HIV and Women
April 17, 2017
Does HIV Affect Women?
Yes. According to the Centers for Disease Control and Prevention (CDC), approximately 25% of people living with HIV in the United States are women.
Here are more facts about HIV among women, from CDC:
- Among all women diagnosed with HIV in 2015, 61% were African American, 19% were white, and 15% were Hispanic/Latino.
- The most common way that women get HIV is through sex with an HIV-infected male partner (called sexual transmission).
- Most women who have HIV know that they are infected, but many are not getting the ongoing care they need.
Treatment with HIV medicines (called antiretroviral therapy or ART) helps people with HIV live longer, healthier lives. ART is recommended for everyone infected with HIV. In general, recommendations on the use of HIV medicines are the same for men and women.
What Factors Put Women at Risk for HIV?
HIV is spread through the blood, semen, vaginal fluids, rectal fluids, or breast milk of a person infected with HIV. The spread of HIV from person to person is called HIV transmission.
The main risk factors for HIV transmission are the same for women as for men:
- Having unprotected sex (sex without a condom) with a person infected with HIV
- Sharing drug injection equipment (such as needles and syringes) with a person who has HIV
Several factors increase the risk of HIV infection in women. For example, during unprotected vaginal sex, HIV passes more easily from a man to a woman than from a woman to a man. Age-related thinning and dryness of the vagina may also increase the risk of HIV infection in older women. A woman's risk of HIV can also increase because of her partner's high-risk behaviors, such as injection drug use or having unprotected sex with other men.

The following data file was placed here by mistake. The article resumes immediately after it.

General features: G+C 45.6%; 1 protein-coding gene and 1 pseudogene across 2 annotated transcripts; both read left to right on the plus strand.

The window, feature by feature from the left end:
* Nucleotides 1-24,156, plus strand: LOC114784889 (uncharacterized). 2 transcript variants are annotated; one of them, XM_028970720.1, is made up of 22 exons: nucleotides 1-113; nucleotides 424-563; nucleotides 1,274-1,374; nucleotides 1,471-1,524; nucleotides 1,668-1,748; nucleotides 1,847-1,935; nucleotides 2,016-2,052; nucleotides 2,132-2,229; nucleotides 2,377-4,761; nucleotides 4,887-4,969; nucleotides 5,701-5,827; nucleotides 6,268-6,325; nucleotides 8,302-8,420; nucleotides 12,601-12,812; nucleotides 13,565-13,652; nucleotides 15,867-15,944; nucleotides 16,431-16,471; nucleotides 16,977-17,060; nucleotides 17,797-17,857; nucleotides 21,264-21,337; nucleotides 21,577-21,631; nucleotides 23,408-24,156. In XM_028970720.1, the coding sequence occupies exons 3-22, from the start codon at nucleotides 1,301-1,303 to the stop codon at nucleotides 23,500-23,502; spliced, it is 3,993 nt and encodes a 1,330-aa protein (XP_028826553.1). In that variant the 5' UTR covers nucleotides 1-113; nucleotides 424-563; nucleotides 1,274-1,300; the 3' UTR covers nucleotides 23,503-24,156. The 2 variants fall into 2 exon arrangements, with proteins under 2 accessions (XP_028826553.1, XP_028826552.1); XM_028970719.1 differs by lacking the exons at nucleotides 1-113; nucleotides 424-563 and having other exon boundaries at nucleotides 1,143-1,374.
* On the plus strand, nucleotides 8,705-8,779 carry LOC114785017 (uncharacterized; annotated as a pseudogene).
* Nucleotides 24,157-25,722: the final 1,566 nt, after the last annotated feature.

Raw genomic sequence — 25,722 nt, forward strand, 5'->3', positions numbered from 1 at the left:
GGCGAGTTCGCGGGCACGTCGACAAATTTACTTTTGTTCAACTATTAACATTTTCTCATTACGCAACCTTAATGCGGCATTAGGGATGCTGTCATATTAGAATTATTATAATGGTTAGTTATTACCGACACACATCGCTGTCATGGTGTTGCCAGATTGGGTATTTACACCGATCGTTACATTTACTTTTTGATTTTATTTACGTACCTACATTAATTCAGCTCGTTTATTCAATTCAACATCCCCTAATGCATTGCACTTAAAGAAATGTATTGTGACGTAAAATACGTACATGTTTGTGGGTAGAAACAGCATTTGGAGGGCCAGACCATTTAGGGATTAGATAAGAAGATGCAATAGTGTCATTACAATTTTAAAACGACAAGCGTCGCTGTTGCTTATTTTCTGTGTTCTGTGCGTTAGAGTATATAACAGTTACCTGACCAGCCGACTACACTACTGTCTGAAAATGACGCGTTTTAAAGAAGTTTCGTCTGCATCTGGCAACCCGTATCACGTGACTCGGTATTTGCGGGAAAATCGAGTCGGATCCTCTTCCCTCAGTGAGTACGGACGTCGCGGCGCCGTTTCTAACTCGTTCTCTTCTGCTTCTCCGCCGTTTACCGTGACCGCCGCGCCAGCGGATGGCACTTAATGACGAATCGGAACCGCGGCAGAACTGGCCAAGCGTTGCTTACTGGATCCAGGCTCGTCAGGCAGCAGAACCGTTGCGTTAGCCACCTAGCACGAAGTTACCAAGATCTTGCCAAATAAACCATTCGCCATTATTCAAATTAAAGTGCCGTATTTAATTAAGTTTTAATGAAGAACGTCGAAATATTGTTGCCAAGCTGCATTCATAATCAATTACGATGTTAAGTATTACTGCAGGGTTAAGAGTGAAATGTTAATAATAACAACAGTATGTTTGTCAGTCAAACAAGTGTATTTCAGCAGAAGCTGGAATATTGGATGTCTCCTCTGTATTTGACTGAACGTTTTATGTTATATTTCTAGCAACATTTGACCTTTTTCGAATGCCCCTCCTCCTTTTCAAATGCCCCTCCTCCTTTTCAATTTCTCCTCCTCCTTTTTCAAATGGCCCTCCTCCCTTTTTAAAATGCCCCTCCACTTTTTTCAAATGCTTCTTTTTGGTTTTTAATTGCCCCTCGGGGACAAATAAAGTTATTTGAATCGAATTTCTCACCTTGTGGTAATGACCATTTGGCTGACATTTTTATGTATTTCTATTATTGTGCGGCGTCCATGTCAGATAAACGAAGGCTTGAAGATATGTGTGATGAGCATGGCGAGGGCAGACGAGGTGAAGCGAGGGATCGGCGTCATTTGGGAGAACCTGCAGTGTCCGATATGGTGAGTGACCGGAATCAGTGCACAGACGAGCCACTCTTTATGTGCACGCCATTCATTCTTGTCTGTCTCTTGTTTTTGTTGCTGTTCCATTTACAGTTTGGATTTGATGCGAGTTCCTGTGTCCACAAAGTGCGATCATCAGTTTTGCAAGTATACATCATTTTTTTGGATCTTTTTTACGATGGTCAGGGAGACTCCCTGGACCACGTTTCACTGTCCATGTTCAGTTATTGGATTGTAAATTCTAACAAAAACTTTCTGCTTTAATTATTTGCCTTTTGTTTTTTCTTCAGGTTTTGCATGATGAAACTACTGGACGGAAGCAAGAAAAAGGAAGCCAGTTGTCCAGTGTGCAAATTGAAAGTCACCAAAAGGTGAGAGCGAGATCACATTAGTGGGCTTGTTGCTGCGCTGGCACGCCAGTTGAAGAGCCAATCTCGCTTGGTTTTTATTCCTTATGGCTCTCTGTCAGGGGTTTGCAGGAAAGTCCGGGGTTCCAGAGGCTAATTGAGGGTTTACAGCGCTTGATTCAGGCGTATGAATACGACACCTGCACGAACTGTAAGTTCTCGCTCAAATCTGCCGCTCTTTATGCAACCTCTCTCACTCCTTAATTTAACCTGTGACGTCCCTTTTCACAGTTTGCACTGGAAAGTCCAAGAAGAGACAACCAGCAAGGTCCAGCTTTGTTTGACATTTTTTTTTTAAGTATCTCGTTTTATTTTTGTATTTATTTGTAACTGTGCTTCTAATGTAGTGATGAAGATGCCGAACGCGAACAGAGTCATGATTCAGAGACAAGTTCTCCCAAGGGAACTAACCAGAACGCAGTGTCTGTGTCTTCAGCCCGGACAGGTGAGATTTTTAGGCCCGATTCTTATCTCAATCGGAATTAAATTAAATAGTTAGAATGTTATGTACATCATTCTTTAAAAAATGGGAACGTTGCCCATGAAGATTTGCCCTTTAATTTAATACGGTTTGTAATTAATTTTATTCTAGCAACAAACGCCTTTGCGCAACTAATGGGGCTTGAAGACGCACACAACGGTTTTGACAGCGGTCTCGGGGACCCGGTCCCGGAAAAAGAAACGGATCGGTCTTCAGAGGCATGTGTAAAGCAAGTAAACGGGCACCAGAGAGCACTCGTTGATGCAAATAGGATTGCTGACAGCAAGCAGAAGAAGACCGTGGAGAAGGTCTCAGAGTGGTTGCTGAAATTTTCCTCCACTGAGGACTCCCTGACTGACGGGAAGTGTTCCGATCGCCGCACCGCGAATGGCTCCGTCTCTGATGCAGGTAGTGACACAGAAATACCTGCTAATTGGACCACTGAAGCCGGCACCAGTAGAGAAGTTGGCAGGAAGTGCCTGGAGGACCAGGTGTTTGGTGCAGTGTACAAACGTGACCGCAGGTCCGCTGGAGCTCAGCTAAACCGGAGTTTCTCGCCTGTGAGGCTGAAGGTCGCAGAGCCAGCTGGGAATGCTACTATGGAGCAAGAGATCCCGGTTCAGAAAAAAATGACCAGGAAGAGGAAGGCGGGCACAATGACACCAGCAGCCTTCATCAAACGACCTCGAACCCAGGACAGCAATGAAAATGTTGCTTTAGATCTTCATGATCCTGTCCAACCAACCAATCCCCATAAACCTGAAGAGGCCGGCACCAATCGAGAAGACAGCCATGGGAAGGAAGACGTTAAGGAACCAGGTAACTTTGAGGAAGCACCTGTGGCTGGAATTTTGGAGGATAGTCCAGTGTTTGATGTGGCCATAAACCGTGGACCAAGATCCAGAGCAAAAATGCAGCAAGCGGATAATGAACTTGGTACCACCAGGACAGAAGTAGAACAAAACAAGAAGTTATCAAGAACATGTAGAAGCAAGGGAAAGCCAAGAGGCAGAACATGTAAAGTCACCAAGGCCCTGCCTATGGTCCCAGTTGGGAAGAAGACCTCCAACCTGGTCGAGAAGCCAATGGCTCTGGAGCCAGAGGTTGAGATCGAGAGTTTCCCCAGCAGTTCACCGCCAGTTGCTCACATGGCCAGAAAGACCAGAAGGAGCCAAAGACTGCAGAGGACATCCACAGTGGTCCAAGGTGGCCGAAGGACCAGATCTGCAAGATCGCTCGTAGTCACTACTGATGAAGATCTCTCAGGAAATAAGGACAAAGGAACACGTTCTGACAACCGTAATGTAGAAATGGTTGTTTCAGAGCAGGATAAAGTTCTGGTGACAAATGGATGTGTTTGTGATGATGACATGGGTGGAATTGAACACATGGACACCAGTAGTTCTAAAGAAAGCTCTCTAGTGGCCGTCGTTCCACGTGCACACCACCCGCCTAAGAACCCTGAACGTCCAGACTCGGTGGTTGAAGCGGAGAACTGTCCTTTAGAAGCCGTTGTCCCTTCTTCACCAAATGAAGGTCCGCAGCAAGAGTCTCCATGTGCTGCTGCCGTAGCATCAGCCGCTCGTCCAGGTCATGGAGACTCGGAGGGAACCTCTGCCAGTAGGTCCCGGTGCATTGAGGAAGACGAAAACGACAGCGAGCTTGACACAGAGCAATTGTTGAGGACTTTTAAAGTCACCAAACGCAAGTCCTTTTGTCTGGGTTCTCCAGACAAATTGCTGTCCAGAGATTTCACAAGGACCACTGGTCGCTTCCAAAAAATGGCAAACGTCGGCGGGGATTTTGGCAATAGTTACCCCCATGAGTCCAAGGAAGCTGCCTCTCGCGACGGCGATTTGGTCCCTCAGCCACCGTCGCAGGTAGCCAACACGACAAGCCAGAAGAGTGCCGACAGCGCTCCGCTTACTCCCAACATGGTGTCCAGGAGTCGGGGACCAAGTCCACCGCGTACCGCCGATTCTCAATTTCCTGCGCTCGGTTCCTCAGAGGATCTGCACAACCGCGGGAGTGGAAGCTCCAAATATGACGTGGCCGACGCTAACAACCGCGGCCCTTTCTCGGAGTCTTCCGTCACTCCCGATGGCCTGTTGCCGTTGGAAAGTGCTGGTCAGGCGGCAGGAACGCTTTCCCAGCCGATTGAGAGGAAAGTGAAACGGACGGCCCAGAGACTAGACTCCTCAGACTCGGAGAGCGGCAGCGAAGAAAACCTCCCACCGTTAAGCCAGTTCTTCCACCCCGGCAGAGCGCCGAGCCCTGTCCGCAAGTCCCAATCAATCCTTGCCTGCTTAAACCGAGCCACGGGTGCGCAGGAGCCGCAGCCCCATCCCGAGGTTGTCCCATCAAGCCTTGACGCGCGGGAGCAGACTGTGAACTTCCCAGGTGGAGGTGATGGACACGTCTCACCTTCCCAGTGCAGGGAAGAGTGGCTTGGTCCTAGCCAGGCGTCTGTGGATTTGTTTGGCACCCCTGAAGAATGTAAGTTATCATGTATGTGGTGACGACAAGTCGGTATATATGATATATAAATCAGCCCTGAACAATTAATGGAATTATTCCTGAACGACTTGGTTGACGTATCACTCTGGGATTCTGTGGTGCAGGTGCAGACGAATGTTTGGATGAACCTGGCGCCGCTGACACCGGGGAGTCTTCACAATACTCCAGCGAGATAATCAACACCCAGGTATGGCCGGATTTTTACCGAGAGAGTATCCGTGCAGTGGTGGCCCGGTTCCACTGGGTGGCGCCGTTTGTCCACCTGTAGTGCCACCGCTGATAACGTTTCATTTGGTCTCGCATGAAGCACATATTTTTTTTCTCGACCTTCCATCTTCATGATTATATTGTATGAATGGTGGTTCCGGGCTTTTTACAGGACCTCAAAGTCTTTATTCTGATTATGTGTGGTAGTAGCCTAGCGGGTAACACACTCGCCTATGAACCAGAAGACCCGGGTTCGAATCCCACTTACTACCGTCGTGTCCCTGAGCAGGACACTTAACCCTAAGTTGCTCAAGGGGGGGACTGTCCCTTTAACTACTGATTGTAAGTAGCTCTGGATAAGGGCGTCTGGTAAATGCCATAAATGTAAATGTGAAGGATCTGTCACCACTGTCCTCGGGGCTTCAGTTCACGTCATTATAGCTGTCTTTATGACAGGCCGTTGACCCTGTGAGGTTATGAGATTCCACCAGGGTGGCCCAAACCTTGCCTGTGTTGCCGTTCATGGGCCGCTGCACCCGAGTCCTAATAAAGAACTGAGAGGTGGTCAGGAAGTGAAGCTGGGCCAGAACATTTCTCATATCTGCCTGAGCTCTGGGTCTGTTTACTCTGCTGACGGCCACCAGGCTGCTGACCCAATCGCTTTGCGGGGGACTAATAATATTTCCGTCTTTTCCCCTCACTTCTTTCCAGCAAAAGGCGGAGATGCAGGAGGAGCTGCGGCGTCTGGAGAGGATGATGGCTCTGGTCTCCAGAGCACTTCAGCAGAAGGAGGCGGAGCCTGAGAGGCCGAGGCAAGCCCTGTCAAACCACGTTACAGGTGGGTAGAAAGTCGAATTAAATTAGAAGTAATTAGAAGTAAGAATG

Is HIV Treatment the Same for Men and Women?
In general, recommendations on the use of HIV medicines are the same for men and women. However, there are some issues unique to women that can affect their HIV treatment. These issues include the increased risk of side effects with some HIV medicines, birth control, and pregnancy.
Some side effects from HIV medicines may be more frequent or more severe in women than in men. For example, the risk of liver-related side effects due to nevirapine (brand name: Viramune) is greater for women than for men.
Some HIV medicines may reduce the effectiveness of hormonal contraceptives, for example birth control pills, patches, rings, or implants. Women taking these HIV medicines may have to use an additional or different form of birth control. For more information, view the AIDSinfo HIV and Birth Control infographic.
Women with HIV take HIV medicines during pregnancy and childbirth to reduce the risk of mother-to-child transmission of HIV and to protect their health.
The following factors affect the use of HIV medicines during pregnancy:
- Changes during pregnancy that can affect how the body processes HIV medicines. Because of these changes, the dose of an HIV medicine may change during pregnancy.
- Possible side effects from HIV medicines that may make it harder to stick to an HIV regimen during pregnancy.
- The potential risk of birth defects with the use of some HIV medicines. No HIV medicines have been clearly linked to birth defects, but some medicines have raised concerns. Pregnant women and their health care providers carefully consider the benefits and risks of specific HIV medicines when choosing an HIV regimen to use during pregnancy.
This fact sheet is based on information from the following sources:
From the Department of Health and Human Services:
- Guidelines for the Use of Antiretroviral Agents in HIV-1-Infected Adults and Adolescents: HIV-Infected Women
- Recommendations for Use of Antiretroviral Drugs in Pregnant HIV-1-Infected Women for Maternal Health and Interventions to Reduce Perinatal HIV Transmission in the United States: General Principles Regarding Use of Antiretroviral Drugs During Pregnancy: Overview and Teratogenicity
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